Keep Rocky’s Bears Wild!
Rocky Mountain National Park’s goal is to keep black bears wild. Wild behavior includes browsing on chokecherries, clawing on downed logs to get to ants and other insects, scavenging deer and elk carcasses, and being fearful of humans. This is normal bear activity.
This natural lifestyle can be interrupted if they obtain human sources of food – even just once. Keeping bears away from human food once they’ve been exposed is a challenge because of bears’ unique biology. Bears have good memory and learn quickly. They can identify human food, packaging, even containers. They also will return to known food sources. As they associate people with food, they lose their innate wariness and can become increasingly aggressive. Once a bear has obtained these food rewards, it is very difficult to change their behavior.
Bears also have an incredible sense of smell, estimated to be seven times more sensitive than a bloodhound. The structure of the bones inside a bear’s nose has a surface area of mucous membranes more than 100 times larger than humans. This enables bears to locate attractants like food, sunscreen and trash several miles away.
Finally, bears need to eat. A lot. During the summer, a black bear will consume 5,000 calories of food a day. During the early fall, bears enter a state called hyperphasia when they will spend up to 20 hours a day foraging as they attempt to eat 20,000 calories a day to prepare for a winter in their dens.
The park has spent more than two decades installing bear-proof trash cans, recycling containers, and food storage lockers. This infrastructure only works if there is cooperation from park visitors. So, how can you help to keep bears wild?
Lock vehicle doors
Rocky Mountain National Park and the Estes Valley have higher rates of reported vehicle entries by bears than the rest of Colorado. Bears can easily open unlocked doors, but they have a hard time exiting the vehicle, which can result in substantial damage.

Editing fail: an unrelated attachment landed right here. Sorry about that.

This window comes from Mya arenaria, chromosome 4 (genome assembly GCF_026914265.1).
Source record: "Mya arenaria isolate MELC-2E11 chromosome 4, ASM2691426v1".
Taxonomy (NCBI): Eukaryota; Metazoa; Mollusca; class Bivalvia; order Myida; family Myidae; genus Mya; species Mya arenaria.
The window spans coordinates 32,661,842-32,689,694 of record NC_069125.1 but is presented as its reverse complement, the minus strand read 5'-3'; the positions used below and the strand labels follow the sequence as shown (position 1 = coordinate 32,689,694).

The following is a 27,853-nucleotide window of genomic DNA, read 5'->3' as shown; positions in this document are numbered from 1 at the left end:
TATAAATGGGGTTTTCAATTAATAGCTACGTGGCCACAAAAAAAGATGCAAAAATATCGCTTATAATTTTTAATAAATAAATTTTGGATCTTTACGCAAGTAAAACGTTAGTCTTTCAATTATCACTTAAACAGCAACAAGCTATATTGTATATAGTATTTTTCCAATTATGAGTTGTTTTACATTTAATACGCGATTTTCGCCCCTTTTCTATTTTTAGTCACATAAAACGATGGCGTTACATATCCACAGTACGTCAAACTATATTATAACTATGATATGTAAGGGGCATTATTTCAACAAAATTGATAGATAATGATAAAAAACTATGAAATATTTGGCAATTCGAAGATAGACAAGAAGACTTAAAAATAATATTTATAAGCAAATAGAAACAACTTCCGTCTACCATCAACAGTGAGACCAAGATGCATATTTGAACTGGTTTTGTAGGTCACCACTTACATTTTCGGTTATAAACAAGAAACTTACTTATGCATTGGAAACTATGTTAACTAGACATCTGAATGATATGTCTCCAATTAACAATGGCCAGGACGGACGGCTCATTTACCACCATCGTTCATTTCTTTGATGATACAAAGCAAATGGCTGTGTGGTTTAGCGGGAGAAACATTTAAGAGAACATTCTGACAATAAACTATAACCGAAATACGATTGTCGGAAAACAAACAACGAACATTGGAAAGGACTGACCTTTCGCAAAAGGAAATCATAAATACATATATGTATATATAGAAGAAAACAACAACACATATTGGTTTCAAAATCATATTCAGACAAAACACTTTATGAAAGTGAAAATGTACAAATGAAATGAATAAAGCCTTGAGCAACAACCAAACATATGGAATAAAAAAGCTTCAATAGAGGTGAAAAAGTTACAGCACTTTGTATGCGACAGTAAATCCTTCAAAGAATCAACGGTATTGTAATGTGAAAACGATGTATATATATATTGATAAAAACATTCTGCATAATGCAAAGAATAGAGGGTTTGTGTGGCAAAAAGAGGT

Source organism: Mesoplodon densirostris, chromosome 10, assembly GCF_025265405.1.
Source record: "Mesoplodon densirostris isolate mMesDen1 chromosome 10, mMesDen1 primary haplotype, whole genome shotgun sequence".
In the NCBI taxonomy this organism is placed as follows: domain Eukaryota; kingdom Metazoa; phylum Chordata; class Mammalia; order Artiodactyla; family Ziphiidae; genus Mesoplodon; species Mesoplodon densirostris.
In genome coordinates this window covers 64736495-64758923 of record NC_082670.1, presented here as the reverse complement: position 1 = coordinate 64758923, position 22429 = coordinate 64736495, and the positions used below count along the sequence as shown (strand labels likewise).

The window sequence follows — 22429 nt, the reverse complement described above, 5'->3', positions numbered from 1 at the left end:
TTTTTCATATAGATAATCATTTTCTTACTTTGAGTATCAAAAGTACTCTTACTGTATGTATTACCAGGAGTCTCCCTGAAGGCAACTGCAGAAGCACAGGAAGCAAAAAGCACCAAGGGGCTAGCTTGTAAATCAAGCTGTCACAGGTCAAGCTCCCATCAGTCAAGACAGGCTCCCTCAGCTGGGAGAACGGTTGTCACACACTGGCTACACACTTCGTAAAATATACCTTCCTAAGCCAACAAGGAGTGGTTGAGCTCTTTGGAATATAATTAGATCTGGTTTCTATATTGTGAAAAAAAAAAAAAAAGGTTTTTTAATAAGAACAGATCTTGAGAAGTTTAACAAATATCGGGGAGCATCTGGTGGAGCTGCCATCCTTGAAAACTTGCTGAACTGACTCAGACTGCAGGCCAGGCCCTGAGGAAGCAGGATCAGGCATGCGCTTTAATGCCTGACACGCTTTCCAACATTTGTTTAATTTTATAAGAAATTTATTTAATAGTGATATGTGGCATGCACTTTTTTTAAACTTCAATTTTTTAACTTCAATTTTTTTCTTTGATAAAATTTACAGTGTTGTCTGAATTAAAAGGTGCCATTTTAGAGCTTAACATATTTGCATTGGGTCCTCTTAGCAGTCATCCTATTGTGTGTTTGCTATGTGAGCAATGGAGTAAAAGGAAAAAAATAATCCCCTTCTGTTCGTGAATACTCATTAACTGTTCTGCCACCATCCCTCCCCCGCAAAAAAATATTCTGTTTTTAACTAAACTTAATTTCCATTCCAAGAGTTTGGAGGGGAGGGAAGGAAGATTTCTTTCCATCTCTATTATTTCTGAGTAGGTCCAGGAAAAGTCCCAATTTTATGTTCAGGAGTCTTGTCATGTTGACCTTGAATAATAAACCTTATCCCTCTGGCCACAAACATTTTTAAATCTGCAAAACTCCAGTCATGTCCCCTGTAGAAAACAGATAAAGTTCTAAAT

Securely store scented items day or night
There are three ways to store food, toiletries, trash, coolers, and other bear attractants.
- Use a food storage locker. These food storage lockers are found in every campground and at selected trailheads. These storage lockers are big enough to fit multiple coolers and are designed to be shared. Appropriate for: campground visitors, overnight backpackers parking at Wild Basin, Longs Peak, and Fern Lake trailheads
- Keep food and other smellables inside the trunk of a vehicle. If your vehicle doesn’t have a trunk, place the items as low in the vehicle compartment as possible and covered from sight. Do not store food in a pick-up truck topper or tonneau cover. Always lock your doors and roll up windows. Appropriate for: day hikers, campground visitors, overnight backpackers parking at most trailheads.
- Use a hard-sided commercially produced bear canister. These are recommended year-round but are required April 1 to October 31 at backcountry wilderness camping sites below tree line and at the Boulder Field.
Appropriate for: backpackers and required for wilderness camping permits.
For more details on how to safely store food, visit here
Never leave food unattended
Whether you’re a day hiker, backpacker, or campground user, never leave food unattended – even if you’re just going from a picnic table to the bathroom.
Keep your distance
Seeing a wild bear acting naturally is an awe-inspiring experience. But for everyone’s safety, stay at least 120 feet (36m) away from bears.
Know how to respond to a black bear encounter
- Stay calm and pick up any children.
- Slowly walk backwards, keeping your eye on the bear.
- Give the bear an escape route. Make noise. If a bear stands up, the bear is just trying to identify you.
If the bear approaches:
- Stand your ground and yell.
- Throw rocks toward, but not at the bear.
- If the bear makes contact and attacks, fight back!
- Report all bear encounters to a park ranger or campground host.
Remember: It takes all of us to keep Rocky bears wild.
To support wildlife research and protection in Rocky Mountain National Park, give a gift to the Rocky Mountain Conservancy’s Wildlife Fund today. Donate and select “Wildlife Conservation” in the dropdown list.
by Chris Clatterbuck
RMNP Natural Resources Program Manager